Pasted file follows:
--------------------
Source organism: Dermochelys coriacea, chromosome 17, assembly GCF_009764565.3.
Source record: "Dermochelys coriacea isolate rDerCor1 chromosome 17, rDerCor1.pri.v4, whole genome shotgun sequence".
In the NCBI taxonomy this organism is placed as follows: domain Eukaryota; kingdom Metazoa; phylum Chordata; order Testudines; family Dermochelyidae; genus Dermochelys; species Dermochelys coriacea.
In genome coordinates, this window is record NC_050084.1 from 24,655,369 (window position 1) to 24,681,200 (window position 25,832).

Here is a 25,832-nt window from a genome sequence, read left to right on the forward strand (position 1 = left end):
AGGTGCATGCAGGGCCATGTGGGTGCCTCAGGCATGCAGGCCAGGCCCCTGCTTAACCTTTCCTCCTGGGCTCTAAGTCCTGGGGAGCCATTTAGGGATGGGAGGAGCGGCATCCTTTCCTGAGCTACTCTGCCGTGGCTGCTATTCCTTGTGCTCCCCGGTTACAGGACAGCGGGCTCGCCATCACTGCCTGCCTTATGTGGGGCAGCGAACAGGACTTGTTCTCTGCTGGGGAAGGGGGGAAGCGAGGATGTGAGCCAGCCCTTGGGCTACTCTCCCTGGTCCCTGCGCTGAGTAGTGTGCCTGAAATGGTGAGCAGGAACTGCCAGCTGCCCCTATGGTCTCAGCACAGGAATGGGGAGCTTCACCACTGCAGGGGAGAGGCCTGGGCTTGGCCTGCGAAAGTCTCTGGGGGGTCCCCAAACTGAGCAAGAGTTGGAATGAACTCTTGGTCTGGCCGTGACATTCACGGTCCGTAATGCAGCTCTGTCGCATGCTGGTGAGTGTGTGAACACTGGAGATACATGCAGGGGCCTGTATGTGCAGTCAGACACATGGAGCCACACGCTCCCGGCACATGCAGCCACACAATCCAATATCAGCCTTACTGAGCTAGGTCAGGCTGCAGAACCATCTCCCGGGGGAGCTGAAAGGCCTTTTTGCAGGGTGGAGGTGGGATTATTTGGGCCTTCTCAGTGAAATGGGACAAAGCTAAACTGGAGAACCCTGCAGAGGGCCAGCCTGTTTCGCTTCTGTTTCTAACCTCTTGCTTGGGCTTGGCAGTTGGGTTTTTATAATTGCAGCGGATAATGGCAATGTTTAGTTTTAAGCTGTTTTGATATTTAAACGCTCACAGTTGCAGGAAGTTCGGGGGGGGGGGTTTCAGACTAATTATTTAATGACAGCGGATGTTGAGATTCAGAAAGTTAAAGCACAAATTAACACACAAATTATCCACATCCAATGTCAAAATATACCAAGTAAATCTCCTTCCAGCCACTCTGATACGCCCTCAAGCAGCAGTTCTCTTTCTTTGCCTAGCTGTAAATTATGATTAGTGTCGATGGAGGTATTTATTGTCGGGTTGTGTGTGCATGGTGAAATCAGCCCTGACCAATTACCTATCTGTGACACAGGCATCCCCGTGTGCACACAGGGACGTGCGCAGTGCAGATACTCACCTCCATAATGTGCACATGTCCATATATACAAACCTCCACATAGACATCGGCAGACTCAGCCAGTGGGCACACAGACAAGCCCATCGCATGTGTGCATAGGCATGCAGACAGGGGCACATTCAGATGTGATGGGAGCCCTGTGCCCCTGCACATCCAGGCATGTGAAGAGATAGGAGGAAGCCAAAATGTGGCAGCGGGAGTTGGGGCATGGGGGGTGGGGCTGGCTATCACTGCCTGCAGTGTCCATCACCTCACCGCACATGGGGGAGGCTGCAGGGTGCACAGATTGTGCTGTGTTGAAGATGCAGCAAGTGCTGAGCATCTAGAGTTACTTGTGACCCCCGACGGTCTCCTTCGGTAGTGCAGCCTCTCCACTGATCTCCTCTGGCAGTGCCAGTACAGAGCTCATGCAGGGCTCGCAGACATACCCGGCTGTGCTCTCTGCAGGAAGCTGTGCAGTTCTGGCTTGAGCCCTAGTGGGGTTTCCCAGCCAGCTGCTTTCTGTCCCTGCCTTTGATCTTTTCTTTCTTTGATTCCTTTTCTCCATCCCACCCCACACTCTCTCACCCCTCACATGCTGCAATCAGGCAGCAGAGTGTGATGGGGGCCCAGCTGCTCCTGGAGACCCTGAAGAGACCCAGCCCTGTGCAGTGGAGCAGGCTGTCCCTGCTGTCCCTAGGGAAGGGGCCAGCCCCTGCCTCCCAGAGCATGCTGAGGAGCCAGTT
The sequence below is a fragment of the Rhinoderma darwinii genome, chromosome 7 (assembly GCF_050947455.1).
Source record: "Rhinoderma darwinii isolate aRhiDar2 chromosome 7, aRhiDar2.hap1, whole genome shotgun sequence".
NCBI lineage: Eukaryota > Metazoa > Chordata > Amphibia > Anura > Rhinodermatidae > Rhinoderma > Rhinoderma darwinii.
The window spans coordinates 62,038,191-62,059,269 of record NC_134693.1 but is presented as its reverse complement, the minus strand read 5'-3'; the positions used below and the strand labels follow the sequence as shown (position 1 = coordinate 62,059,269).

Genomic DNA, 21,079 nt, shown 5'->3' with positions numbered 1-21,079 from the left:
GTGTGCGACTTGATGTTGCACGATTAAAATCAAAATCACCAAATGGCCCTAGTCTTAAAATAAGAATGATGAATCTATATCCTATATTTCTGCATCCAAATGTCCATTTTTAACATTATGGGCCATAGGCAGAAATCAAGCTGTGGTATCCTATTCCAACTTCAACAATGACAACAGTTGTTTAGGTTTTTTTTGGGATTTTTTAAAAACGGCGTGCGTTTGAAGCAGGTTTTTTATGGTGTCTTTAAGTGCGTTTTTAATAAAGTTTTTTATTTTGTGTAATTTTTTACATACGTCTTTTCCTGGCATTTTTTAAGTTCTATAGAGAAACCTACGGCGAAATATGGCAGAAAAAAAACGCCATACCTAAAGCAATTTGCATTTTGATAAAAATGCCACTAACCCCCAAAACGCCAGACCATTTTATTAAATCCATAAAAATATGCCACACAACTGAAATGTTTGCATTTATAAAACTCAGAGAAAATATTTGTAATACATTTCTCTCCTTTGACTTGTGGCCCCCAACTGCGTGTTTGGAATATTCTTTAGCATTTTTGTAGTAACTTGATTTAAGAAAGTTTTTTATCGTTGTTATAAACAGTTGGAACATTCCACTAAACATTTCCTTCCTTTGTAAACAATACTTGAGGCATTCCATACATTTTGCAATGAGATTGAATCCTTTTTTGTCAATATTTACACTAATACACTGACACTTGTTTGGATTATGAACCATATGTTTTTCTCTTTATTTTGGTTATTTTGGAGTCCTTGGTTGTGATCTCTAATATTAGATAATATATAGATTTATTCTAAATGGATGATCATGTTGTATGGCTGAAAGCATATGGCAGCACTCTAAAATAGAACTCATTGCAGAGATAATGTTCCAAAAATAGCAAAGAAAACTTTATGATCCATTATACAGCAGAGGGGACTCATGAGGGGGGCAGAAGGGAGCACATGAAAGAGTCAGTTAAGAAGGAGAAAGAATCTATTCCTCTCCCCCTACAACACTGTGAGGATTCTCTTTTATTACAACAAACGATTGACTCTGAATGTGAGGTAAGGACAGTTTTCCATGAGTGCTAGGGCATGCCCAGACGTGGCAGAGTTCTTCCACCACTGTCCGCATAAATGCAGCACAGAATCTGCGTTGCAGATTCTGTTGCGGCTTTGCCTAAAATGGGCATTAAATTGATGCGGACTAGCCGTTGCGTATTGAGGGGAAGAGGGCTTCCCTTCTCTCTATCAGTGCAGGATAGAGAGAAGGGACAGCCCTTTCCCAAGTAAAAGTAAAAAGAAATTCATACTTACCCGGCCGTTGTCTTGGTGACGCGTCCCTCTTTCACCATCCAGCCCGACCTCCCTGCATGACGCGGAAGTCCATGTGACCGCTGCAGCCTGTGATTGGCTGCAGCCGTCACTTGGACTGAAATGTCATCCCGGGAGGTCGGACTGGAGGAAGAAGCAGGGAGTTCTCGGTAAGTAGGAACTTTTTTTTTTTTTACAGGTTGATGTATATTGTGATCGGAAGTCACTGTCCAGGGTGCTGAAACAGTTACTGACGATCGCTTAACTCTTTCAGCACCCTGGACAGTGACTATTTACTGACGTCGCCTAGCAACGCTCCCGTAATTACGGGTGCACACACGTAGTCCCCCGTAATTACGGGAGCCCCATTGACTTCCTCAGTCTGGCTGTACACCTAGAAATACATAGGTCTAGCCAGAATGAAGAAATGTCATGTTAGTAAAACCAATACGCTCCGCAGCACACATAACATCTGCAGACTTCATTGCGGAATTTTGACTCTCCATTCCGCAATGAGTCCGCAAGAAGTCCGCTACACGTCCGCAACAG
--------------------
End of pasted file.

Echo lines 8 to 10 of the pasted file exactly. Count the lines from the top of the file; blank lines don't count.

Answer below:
Source record: "Rhinoderma darwinii isolate aRhiDar2 chromosome 7, aRhiDar2.hap1, whole genome shotgun sequence".
NCBI lineage: Eukaryota > Metazoa > Chordata > Amphibia > Anura > Rhinodermatidae > Rhinoderma > Rhinoderma darwinii.
The window spans coordinates 62,038,191-62,059,269 of record NC_134693.1 but is presented as its reverse complement, the minus strand read 5'-3'; the positions used below and the strand labels follow the sequence as shown (position 1 = coordinate 62,059,269).